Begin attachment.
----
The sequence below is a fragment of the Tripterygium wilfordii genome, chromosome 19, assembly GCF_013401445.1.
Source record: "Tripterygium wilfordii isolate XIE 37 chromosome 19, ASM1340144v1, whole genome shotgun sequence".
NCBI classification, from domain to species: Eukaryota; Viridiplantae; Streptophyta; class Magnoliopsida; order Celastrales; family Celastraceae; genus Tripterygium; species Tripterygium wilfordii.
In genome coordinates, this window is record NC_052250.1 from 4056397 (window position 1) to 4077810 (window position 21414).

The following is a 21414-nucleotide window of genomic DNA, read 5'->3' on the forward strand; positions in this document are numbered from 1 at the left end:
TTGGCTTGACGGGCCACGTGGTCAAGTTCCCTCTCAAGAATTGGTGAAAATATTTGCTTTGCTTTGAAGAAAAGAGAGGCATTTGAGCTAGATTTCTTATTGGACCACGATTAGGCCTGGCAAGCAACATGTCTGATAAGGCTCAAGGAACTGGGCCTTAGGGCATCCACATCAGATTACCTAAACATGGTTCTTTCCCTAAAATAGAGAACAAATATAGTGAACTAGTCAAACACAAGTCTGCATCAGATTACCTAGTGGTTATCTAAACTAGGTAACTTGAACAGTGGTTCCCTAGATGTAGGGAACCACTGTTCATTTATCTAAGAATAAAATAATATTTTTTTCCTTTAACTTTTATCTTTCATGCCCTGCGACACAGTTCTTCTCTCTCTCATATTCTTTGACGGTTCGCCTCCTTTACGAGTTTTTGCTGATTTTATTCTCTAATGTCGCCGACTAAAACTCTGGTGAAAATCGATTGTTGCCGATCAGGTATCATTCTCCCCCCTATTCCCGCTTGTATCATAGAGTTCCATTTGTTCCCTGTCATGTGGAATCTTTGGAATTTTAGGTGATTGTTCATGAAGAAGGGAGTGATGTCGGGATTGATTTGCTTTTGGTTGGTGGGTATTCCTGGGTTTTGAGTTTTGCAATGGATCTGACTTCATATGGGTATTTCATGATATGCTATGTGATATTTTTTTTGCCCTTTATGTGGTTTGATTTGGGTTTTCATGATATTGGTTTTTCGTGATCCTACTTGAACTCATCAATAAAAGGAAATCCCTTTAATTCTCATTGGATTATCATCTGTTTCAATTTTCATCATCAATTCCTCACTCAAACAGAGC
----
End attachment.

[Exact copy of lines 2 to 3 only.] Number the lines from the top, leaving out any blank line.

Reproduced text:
Source record: "Tripterygium wilfordii isolate XIE 37 chromosome 19, ASM1340144v1, whole genome shotgun sequence".
NCBI classification, from domain to species: Eukaryota; Viridiplantae; Streptophyta; class Magnoliopsida; order Celastrales; family Celastraceae; genus Tripterygium; species Tripterygium wilfordii.